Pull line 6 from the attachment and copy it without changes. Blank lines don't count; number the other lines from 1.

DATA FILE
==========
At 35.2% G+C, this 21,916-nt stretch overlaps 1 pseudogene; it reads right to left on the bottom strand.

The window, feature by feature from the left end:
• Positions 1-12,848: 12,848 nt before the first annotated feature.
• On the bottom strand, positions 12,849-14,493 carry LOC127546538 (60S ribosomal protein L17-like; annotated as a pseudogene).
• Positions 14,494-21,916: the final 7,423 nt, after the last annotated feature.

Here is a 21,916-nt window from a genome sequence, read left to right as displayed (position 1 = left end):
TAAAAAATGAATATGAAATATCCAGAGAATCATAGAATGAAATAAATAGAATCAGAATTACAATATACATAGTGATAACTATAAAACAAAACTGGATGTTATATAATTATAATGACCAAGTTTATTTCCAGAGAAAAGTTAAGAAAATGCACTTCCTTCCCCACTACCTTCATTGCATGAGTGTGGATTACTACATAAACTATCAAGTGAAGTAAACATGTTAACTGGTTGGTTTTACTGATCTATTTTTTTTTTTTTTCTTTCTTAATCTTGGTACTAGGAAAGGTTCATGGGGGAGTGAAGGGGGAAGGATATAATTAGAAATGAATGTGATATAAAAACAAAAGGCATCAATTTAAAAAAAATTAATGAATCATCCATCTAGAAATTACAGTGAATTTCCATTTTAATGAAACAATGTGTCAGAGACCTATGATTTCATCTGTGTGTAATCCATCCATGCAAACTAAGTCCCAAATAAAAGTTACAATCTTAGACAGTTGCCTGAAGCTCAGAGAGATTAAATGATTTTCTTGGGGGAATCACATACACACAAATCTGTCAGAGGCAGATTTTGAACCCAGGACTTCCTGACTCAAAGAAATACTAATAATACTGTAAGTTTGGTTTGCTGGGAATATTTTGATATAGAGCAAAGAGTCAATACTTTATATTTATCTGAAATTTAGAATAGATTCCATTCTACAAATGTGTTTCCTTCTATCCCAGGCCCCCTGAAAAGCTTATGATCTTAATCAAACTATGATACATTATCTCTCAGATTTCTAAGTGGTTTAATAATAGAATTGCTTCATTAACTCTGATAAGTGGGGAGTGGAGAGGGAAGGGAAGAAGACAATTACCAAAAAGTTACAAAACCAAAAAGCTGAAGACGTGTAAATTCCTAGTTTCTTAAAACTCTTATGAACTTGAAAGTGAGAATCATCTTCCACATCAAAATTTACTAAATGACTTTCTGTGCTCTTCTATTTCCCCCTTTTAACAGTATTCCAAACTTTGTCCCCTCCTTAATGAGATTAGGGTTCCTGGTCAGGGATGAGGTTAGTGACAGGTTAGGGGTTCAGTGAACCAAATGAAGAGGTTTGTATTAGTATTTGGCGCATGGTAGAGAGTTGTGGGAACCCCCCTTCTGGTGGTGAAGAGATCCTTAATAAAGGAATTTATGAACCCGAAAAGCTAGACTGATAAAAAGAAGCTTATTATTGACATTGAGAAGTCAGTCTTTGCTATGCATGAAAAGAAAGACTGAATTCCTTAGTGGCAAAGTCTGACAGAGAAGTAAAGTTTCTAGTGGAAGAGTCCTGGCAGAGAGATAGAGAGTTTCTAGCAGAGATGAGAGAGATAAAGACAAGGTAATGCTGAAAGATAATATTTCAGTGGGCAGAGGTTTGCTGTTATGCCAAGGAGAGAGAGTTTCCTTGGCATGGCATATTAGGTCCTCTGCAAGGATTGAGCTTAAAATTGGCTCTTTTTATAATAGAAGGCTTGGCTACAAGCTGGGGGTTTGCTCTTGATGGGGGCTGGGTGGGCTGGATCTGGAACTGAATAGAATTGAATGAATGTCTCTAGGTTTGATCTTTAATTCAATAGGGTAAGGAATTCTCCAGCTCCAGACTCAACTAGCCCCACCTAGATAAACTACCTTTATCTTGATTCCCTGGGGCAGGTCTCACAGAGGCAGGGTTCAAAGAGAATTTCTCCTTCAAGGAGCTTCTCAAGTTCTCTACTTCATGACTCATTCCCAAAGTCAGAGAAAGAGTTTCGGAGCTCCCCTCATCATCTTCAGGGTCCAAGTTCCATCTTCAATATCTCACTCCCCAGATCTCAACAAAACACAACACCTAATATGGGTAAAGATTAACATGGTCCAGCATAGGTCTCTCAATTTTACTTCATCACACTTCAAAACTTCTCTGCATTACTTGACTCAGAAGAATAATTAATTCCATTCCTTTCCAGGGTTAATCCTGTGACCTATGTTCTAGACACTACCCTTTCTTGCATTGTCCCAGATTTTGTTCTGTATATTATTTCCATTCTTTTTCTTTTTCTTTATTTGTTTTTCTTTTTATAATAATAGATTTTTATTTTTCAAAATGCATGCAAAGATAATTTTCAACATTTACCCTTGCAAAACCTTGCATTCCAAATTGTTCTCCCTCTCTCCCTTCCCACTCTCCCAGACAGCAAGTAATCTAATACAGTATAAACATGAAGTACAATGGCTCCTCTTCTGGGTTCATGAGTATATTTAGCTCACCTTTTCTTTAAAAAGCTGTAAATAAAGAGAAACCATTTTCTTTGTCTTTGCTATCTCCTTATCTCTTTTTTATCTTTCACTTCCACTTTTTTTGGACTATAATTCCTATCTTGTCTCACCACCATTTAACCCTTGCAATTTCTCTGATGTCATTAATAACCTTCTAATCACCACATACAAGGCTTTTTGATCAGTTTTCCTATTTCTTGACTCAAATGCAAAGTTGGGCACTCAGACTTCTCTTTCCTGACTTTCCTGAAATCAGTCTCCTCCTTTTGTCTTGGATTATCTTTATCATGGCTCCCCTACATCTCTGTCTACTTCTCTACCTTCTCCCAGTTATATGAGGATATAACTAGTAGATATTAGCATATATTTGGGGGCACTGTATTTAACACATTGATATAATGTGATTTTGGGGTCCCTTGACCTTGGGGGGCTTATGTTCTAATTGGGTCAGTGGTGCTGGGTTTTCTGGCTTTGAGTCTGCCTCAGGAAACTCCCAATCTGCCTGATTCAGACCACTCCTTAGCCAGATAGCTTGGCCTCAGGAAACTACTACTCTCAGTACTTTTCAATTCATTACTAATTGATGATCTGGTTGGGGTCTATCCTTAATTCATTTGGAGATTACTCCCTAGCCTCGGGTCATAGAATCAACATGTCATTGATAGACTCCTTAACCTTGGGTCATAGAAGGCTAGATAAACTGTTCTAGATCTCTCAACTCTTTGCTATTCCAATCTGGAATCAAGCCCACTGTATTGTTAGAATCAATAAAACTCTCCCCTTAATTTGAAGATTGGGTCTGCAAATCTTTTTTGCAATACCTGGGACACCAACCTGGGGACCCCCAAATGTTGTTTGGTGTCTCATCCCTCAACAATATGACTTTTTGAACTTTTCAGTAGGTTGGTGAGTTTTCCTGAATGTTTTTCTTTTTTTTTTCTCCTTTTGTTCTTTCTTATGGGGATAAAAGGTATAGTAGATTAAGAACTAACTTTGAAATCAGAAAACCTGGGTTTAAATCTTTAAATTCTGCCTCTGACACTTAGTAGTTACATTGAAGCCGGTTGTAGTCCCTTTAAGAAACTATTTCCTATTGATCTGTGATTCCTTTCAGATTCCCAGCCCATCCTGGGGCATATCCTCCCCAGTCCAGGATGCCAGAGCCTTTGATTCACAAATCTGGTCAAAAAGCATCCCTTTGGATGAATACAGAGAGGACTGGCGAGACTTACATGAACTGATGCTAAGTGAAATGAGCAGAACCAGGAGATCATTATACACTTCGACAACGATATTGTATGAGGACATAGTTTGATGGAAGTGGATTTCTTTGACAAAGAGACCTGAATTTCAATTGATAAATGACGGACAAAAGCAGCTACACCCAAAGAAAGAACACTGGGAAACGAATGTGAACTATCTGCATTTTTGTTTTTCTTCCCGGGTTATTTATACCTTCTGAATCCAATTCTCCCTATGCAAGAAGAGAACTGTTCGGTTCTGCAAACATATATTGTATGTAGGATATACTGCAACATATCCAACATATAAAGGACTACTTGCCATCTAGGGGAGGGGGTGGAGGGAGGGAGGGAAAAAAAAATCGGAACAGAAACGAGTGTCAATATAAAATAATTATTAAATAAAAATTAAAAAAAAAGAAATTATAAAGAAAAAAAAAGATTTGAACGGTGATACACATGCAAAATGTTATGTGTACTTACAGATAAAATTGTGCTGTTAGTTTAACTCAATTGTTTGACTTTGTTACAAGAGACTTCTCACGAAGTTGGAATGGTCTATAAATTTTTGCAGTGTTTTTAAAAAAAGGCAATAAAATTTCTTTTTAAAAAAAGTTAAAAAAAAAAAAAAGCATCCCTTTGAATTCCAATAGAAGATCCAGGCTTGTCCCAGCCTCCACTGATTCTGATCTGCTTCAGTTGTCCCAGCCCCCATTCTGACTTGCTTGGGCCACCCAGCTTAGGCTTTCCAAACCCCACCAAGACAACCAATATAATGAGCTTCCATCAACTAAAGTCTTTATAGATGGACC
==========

Here is a 21,916-nt window from a genome sequence, read left to right as displayed (position 1 = left end):